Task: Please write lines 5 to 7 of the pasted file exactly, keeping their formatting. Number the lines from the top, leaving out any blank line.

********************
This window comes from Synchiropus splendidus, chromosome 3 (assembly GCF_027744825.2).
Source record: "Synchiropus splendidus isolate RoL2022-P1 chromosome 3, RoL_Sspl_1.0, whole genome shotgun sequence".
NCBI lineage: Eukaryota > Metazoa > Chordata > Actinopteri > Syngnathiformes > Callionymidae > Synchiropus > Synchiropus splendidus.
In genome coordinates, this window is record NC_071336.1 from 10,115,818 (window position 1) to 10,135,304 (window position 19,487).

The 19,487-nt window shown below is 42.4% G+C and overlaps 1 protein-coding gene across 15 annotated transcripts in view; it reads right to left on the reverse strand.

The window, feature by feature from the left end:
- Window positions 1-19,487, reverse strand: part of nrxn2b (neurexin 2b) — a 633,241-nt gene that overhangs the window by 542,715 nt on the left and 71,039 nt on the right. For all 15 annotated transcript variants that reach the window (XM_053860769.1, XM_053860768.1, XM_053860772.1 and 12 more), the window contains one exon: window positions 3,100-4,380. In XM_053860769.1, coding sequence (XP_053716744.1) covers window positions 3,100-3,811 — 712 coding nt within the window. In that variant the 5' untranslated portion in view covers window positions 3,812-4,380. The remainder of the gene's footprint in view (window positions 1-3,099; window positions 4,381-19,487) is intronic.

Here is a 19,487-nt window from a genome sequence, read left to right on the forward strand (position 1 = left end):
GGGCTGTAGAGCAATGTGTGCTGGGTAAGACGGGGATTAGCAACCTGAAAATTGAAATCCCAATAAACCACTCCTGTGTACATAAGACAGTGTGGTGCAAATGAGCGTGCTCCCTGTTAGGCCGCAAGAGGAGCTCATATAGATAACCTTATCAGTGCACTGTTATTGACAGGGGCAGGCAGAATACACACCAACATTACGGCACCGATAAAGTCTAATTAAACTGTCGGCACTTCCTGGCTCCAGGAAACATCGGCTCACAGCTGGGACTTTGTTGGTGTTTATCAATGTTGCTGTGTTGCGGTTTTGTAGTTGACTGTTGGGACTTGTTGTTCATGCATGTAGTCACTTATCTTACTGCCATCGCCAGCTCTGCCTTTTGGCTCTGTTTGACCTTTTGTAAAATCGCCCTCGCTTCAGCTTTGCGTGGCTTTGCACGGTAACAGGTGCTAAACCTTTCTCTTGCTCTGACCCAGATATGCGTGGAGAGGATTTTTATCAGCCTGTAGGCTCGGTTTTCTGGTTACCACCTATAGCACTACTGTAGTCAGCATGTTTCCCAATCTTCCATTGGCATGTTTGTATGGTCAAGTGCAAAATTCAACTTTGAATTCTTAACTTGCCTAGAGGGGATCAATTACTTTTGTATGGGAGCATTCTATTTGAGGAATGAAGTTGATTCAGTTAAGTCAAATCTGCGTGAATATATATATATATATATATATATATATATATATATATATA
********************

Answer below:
The 19,487-nt window shown below is 42.4% G+C and overlaps 1 protein-coding gene across 15 annotated transcripts in view; it reads right to left on the reverse strand.

The window, feature by feature from the left end:
- Window positions 1-19,487, reverse strand: part of nrxn2b (neurexin 2b) — a 633,241-nt gene that overhangs the window by 542,715 nt on the left and 71,039 nt on the right. For all 15 annotated transcript variants that reach the window (XM_053860769.1, XM_053860768.1, XM_053860772.1 and 12 more), the window contains one exon: window positions 3,100-4,380. In XM_053860769.1, coding sequence (XP_053716744.1) covers window positions 3,100-3,811 — 712 coding nt within the window. In that variant the 5' untranslated portion in view covers window positions 3,812-4,380. The remainder of the gene's footprint in view (window positions 1-3,099; window positions 4,381-19,487) is intronic.